"Began to rave in a frightful manner. Every minute he seemed to behold the mangled limbs of those he had anatomized quivering in his apartment. 'Haste, give me my instruments,' cried he, 'that I may spoil the gambols of three cursed legs, that are just stalked into the room, and are going to jump upon me. Help! help! or they will kick me out of bed. There again; only see those ugly heads, that do nothing but roll over me! Hark! what a lumbering noise they make! now they glide along as smoothly as if on a bowlinggreen.—Mercy defend me from those goggling eyes! Open all the windows, set wide the doors,—let those grim cats out that spit fire at me, and lash me with their tails. O, how their bones rattle!— Help I mercy 1 O!' The third day released him from his torments; and his body, according to his desire, was delivered, with all his anatomical designs, to the college of surgeons."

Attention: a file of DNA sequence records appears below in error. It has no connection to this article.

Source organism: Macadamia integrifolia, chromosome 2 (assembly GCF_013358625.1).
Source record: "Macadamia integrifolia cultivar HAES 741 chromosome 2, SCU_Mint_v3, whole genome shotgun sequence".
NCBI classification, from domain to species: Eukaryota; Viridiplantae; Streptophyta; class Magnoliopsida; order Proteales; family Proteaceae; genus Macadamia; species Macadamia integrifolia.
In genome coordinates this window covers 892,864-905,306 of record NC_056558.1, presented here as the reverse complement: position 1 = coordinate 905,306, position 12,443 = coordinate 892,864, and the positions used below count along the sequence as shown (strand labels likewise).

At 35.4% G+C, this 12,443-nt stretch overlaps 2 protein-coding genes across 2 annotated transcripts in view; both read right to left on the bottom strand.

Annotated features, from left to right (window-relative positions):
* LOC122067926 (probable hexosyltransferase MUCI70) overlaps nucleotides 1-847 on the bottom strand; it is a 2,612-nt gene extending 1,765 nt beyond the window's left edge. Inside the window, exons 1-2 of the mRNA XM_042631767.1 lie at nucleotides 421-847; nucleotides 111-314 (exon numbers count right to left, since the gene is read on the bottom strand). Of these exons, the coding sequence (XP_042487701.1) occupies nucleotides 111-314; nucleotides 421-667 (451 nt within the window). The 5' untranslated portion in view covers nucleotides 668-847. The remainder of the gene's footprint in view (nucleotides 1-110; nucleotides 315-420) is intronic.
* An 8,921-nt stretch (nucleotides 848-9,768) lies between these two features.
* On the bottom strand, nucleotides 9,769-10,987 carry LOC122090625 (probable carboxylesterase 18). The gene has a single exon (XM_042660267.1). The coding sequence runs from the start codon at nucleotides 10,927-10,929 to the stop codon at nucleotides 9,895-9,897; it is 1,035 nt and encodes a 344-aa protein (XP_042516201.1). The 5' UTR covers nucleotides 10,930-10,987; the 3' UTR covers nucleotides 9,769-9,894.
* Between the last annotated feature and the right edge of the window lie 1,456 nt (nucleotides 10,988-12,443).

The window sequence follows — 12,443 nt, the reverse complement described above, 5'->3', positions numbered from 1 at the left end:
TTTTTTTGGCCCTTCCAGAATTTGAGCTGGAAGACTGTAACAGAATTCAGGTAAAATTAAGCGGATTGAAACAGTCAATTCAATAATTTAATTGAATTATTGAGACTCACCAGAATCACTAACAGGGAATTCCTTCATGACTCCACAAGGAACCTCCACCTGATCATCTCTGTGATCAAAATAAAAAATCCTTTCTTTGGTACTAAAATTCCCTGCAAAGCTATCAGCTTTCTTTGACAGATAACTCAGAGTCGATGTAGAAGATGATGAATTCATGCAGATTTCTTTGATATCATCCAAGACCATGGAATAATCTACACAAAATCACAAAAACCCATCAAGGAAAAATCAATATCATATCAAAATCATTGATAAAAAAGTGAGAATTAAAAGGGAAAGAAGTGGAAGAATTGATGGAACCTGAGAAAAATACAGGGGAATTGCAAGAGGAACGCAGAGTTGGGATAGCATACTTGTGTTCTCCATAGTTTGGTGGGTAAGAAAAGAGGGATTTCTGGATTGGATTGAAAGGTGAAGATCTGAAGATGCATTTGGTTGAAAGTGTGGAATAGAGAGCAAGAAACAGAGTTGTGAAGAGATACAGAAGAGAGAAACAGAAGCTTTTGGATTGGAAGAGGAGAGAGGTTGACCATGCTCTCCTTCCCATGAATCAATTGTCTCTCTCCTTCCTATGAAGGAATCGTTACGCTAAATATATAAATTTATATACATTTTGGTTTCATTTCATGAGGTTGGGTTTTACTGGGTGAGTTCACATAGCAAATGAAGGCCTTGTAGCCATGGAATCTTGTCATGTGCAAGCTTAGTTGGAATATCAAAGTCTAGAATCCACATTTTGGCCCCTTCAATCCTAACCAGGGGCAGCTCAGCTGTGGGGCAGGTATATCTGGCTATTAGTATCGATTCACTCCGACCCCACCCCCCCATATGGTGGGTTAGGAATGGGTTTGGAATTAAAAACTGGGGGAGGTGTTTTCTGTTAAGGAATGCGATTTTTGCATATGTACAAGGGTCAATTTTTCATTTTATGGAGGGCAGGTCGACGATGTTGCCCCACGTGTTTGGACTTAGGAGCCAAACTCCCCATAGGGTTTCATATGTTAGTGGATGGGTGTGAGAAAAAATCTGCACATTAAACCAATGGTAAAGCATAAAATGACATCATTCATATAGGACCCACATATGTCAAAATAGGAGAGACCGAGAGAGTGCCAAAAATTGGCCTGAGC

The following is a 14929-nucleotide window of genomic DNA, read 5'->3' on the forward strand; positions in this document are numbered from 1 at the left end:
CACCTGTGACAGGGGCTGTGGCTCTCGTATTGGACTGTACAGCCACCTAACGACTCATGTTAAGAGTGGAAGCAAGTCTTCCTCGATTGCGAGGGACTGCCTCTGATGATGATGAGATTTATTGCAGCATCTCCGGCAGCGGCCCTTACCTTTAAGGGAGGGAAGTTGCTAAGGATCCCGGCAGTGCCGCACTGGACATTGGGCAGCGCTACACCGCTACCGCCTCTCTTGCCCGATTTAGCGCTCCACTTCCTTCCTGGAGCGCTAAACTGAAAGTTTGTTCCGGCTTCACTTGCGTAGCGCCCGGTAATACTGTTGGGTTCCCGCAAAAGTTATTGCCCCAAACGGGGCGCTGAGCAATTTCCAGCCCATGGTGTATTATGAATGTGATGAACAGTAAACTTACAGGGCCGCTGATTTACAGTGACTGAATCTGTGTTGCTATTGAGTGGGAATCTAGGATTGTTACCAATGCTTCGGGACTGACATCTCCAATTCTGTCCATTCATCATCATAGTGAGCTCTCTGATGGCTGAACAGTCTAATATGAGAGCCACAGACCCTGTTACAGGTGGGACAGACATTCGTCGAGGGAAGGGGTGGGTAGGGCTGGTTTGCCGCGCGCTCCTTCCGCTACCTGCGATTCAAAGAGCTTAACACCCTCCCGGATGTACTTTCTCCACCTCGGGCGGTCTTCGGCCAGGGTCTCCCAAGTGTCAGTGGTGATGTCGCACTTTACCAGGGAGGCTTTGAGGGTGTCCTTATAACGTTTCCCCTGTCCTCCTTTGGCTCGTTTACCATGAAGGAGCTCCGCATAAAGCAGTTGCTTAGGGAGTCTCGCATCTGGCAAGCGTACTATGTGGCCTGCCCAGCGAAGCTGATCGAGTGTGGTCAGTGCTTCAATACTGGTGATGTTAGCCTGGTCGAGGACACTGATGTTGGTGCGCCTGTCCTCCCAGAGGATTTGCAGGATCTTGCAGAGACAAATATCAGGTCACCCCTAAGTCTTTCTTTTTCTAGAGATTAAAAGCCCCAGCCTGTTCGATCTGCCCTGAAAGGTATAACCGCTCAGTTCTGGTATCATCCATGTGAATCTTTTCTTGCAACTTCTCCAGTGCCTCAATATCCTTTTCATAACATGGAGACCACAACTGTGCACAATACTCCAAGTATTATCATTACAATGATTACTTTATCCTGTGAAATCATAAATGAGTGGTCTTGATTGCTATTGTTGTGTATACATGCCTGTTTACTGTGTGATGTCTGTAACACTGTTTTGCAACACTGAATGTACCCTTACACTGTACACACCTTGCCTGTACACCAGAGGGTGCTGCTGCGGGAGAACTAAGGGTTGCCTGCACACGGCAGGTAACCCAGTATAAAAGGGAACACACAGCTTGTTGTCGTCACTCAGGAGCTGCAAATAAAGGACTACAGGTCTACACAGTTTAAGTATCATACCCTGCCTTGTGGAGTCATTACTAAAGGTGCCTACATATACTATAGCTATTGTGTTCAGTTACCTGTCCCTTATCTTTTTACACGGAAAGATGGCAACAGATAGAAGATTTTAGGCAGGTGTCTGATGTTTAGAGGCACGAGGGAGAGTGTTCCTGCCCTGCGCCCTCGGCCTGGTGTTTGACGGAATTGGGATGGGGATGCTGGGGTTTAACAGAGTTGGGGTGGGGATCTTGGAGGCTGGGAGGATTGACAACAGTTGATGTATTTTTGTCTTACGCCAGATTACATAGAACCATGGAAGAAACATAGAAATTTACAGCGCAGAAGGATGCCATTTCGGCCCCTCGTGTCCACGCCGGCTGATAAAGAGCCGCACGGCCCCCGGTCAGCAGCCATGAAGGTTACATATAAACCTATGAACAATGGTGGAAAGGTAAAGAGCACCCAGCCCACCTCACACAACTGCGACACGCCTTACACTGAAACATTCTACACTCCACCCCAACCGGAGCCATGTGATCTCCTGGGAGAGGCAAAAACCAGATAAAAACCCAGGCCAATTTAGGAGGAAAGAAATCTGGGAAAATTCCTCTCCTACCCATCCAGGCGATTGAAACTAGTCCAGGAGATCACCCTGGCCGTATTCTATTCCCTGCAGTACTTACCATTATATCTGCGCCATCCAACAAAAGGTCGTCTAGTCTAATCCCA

The last narrative, or the History of Watersouchy, of Amsterdam, is a satire on the minute and laborious style of painting which characterizes the productions of Gerard Dow, and others of the Dutch school.
This volume is an object of curiosity, as it exhibits the germs of some of the finest passages in the subsequent work of the writer, Fathek. The description of the imaginary hall in the ark of Noah, in the tale of Andrew Guelph, and Og of Basan, possesses much of the wild sublimity and mysterious interest which characterize the account of the hall of Eblis; and the touches of playful satire which frequently occur to relieve the sombre character of the narrative, in some parts of Vatlttk, are not less visible in these ' Memoirs.' We conceive, that few persons can read these fictitious biographies, without wishing that the author had oftener favoured the world with his lucubrations. Industry alone seems to have been wanting to have raised him to a level with the greatest novelists of the age.
END OF vOL. X. PART I.